Roman Catholic Pope Francis told Catholic Church leaders in the Democratic Republic of Congo that they can help fight the injustice that has long ravaged the African region. This is the third day of his trip to Africa.
Pope Francis presided over a prayer and delivered a speech at the Cathedral of Our Lady of the Congo in Kinshasa, the capital of the Democratic Republic of Congo, on Thursday (February 2). The audience included many priests, deacons, consecrated persons and seminarians in the Congo. He told his audience that they reminded him of the difficulties they faced: living in such a rich and beautiful country while being victimized by “exploitation, corruption, violence and injustice”.
A group of protesters gathered outside the church as Pope Francis arrived, urging him to address sexual abuse by Catholic clergy and punish those responsible. They held up banners urging the Pope to use the law to stop sexual abuse.
Tim Law, founder of the Network of Survivors of Sexual Abuse by Priests (SNAP), told reporters they were there to press the Pope to take action on a high-profile case. In this case, a 14-year-old girl was raped by a priest, but the bishop covered it up. He said the nun and the priest who reported the incident had been expelled, in violation of the pope’s own order that whistleblowers must be protected. “If he enforces this rule, he sends a message that he cares for Africa’s children,” said Tim Law, who was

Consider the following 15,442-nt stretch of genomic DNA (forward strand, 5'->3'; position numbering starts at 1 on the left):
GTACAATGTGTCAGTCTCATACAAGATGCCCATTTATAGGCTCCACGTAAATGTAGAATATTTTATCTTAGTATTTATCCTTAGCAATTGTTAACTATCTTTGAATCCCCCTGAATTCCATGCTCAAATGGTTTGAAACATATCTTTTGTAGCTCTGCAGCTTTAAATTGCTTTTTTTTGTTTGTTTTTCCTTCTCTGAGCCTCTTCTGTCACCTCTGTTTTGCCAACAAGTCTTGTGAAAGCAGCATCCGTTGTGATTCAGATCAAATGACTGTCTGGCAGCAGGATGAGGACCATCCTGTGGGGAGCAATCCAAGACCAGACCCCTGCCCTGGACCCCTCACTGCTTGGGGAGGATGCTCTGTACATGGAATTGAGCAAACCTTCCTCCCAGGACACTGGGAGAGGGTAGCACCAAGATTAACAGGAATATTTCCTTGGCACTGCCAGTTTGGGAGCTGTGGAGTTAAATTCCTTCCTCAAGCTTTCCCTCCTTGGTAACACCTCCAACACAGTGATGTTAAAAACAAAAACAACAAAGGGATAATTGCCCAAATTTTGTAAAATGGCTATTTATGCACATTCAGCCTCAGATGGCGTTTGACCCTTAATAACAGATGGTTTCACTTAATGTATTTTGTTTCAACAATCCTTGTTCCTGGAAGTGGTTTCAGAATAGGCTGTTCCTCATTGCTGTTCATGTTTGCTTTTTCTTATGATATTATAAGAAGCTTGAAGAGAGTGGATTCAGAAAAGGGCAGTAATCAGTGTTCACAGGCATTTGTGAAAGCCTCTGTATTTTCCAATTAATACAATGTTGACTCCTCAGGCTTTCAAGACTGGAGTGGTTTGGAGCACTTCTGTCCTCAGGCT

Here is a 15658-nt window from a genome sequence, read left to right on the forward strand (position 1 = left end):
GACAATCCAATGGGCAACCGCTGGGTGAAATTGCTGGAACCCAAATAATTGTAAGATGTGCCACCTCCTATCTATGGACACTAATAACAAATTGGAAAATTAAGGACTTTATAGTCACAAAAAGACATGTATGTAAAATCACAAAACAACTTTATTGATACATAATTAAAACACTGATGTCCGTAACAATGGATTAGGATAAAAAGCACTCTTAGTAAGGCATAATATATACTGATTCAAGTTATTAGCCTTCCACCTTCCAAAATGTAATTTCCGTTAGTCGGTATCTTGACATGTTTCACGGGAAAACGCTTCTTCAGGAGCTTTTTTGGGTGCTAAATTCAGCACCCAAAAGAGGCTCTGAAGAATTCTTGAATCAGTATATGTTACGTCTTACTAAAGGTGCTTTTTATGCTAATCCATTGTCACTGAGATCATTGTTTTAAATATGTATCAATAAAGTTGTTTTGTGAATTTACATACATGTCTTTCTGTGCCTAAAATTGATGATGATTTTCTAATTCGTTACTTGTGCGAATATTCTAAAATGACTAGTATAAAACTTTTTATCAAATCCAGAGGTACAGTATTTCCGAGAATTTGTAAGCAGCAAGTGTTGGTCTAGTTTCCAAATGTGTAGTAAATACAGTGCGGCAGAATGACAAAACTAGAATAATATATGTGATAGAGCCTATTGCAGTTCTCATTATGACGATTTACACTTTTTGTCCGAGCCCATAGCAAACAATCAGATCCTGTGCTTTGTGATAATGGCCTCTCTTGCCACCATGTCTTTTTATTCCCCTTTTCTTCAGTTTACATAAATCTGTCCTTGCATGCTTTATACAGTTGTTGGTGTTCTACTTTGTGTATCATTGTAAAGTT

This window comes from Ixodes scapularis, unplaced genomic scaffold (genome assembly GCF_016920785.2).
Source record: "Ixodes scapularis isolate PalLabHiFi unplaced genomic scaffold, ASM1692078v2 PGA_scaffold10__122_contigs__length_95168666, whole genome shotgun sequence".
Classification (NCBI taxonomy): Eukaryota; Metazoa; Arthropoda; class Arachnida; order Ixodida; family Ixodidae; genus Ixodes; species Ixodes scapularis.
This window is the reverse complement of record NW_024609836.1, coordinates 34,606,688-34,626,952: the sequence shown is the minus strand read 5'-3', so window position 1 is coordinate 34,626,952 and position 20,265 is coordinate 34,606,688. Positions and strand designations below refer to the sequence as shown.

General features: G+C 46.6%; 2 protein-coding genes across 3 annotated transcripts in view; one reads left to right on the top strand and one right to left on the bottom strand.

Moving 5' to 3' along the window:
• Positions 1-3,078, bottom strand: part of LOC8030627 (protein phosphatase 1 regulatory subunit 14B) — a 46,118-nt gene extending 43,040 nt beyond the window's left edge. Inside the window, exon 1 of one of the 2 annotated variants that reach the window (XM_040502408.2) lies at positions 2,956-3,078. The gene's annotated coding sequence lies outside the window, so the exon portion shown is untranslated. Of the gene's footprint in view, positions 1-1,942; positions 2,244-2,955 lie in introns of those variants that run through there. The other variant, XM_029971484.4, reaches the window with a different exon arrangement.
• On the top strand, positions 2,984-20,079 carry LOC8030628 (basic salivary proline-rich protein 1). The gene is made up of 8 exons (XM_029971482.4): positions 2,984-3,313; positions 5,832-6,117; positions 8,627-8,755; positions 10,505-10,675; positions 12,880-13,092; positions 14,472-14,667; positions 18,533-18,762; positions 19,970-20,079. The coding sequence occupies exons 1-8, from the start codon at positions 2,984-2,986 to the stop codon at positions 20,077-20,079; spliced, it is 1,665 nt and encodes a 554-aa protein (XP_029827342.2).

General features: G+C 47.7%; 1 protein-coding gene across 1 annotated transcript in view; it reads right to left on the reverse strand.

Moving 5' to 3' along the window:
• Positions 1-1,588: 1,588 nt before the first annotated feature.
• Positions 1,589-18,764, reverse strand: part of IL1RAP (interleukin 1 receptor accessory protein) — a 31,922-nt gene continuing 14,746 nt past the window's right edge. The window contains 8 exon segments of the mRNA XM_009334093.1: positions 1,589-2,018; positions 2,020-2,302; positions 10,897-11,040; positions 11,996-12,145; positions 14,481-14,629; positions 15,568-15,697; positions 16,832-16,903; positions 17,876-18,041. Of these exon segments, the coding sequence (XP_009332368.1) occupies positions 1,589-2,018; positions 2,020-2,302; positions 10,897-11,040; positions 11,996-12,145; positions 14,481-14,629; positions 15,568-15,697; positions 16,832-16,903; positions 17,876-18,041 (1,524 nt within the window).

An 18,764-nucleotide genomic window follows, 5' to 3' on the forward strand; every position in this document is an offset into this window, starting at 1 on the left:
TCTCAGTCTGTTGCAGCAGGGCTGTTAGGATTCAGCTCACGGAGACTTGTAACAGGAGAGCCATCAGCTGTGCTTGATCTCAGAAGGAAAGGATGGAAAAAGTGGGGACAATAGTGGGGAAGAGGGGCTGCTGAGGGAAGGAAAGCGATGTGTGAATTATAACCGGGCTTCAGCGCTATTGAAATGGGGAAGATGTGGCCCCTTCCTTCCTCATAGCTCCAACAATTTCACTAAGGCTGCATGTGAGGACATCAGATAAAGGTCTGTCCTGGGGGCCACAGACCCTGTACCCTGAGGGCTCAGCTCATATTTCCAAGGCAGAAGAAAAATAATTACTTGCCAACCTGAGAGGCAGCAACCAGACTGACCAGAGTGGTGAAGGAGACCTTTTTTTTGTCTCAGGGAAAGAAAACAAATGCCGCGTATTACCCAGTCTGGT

speaking to tens of thousands of young people gathered at the Martyrs Stadium in Kinshasa earlier Thursday. He urged them not to be discouraged and to continue fighting corruption.
The pope continued his African tour by heading to Juba, the capital of South Sudan, on Friday. South Sudan gained independence from Muslim-majority Sudan in 2011 after a long period of violent conflict, becoming a Christian-dominated country.
Officials said more than 5,000 security personnel were on duty in preparation for the religious visit.